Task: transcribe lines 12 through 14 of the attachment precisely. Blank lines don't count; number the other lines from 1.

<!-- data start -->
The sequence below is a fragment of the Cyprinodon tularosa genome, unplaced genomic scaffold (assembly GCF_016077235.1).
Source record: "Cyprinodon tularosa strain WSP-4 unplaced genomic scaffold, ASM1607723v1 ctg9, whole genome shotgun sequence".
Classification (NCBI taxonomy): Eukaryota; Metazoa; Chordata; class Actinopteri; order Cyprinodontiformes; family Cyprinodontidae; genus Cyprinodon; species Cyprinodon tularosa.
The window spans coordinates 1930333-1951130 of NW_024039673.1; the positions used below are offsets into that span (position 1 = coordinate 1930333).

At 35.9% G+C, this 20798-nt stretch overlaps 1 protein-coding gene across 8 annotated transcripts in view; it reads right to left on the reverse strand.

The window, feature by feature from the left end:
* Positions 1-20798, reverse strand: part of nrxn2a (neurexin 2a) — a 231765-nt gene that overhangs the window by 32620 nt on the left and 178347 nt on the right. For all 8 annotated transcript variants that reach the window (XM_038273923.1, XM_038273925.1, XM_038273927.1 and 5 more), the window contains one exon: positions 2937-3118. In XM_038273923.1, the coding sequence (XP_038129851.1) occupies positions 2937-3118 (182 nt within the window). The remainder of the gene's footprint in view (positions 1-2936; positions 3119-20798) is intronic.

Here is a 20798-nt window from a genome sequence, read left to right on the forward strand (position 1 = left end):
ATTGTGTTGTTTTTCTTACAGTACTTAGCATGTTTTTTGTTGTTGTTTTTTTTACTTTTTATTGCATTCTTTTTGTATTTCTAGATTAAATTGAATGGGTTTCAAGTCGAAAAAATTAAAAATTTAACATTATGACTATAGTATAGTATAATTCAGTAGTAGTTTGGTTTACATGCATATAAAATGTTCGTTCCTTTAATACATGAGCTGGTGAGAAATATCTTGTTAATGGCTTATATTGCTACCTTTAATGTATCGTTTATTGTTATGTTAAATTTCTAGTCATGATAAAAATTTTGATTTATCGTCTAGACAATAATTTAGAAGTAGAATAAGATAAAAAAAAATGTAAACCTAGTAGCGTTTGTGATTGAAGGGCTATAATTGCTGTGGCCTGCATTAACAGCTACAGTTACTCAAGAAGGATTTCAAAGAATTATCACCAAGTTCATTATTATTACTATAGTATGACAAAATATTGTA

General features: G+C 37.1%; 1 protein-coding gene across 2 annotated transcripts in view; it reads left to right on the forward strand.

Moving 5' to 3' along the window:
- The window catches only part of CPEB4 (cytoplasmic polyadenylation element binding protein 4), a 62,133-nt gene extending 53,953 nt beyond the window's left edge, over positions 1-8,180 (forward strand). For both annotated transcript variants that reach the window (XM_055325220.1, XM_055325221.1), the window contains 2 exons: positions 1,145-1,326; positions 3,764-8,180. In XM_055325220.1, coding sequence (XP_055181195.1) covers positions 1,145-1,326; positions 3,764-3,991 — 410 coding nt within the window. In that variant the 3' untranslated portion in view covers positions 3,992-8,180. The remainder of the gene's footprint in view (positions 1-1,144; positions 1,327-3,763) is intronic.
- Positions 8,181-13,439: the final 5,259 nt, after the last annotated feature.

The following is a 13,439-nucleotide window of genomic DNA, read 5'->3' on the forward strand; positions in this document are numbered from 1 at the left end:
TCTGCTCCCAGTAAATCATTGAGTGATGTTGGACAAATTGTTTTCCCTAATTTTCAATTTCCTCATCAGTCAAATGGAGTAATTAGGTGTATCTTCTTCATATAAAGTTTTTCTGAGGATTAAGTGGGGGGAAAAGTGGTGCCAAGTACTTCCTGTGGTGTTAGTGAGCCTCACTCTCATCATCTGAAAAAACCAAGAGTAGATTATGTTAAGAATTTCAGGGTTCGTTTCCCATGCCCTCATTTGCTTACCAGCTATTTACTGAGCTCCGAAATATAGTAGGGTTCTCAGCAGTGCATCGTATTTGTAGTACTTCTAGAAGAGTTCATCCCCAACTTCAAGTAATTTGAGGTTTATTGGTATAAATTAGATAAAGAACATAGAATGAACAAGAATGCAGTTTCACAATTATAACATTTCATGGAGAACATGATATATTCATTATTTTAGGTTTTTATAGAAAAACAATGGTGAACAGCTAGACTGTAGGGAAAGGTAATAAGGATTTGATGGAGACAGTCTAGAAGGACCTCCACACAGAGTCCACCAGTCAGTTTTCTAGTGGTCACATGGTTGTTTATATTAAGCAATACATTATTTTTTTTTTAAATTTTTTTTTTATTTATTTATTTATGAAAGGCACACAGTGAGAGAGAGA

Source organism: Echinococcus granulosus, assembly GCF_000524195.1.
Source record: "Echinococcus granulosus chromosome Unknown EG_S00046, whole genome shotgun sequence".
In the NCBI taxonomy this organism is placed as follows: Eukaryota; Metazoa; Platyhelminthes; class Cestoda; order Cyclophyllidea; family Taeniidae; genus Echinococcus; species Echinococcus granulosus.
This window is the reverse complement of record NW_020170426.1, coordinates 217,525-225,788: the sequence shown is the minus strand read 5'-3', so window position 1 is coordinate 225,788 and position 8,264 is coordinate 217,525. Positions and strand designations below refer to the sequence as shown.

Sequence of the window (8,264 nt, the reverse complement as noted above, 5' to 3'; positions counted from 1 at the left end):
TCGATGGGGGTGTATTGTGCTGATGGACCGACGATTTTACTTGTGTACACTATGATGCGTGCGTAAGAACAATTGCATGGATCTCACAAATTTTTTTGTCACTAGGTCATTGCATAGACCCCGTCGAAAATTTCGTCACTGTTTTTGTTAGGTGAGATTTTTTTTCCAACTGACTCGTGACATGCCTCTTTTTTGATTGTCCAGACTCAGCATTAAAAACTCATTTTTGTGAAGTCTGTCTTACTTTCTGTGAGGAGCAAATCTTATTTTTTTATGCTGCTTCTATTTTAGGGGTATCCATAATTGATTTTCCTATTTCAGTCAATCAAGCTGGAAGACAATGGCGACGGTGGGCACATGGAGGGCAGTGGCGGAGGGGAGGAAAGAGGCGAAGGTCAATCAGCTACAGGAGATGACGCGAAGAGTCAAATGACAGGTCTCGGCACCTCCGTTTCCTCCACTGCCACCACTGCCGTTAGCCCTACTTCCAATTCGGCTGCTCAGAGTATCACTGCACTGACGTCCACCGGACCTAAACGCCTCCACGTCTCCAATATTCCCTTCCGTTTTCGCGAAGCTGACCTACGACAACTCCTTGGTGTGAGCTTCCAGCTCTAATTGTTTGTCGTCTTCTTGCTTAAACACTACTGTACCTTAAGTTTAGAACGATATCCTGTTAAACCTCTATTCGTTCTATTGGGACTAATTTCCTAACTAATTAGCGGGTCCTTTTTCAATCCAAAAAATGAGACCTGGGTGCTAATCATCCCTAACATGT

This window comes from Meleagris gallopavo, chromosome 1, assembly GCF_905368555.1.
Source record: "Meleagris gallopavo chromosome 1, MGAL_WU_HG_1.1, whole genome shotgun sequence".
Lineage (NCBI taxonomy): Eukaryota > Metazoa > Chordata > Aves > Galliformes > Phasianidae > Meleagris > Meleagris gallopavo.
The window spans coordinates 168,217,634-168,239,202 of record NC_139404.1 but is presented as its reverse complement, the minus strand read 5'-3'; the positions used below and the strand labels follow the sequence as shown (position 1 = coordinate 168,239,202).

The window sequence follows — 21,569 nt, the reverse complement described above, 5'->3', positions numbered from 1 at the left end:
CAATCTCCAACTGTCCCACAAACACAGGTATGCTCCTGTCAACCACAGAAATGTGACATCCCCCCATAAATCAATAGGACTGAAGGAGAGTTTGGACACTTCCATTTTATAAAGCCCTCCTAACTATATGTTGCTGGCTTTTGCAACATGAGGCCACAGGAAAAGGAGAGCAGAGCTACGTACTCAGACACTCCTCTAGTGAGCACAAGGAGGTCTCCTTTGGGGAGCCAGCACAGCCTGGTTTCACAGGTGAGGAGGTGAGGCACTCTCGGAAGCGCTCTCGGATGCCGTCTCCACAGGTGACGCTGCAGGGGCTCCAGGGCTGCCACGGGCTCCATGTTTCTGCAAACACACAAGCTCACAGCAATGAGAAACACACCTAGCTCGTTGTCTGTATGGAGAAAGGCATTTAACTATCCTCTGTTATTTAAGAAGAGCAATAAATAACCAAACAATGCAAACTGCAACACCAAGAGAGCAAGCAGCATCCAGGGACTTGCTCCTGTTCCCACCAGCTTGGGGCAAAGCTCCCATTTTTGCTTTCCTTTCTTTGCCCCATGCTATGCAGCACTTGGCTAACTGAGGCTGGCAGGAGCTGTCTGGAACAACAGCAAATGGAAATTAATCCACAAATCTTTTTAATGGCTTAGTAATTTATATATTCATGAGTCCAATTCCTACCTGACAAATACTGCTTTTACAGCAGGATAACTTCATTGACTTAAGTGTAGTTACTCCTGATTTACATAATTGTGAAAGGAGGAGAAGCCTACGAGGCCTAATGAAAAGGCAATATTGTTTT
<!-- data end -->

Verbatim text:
- The window catches only part of CPEB4 (cytoplasmic polyadenylation element binding protein 4), a 62,133-nt gene extending 53,953 nt beyond the window's left edge, over positions 1-8,180 (forward strand). For both annotated transcript variants that reach the window (XM_055325220.1, XM_055325221.1), the window contains 2 exons: positions 1,145-1,326; positions 3,764-8,180. In XM_055325220.1, coding sequence (XP_055181195.1) covers positions 1,145-1,326; positions 3,764-3,991 — 410 coding nt within the window. In that variant the 3' untranslated portion in view covers positions 3,992-8,180. The remainder of the gene's footprint in view (positions 1-1,144; positions 1,327-3,763) is intronic.
- Positions 8,181-13,439: the final 5,259 nt, after the last annotated feature.

The following is a 13,439-nucleotide window of genomic DNA, read 5'->3' on the forward strand; positions in this document are numbered from 1 at the left end: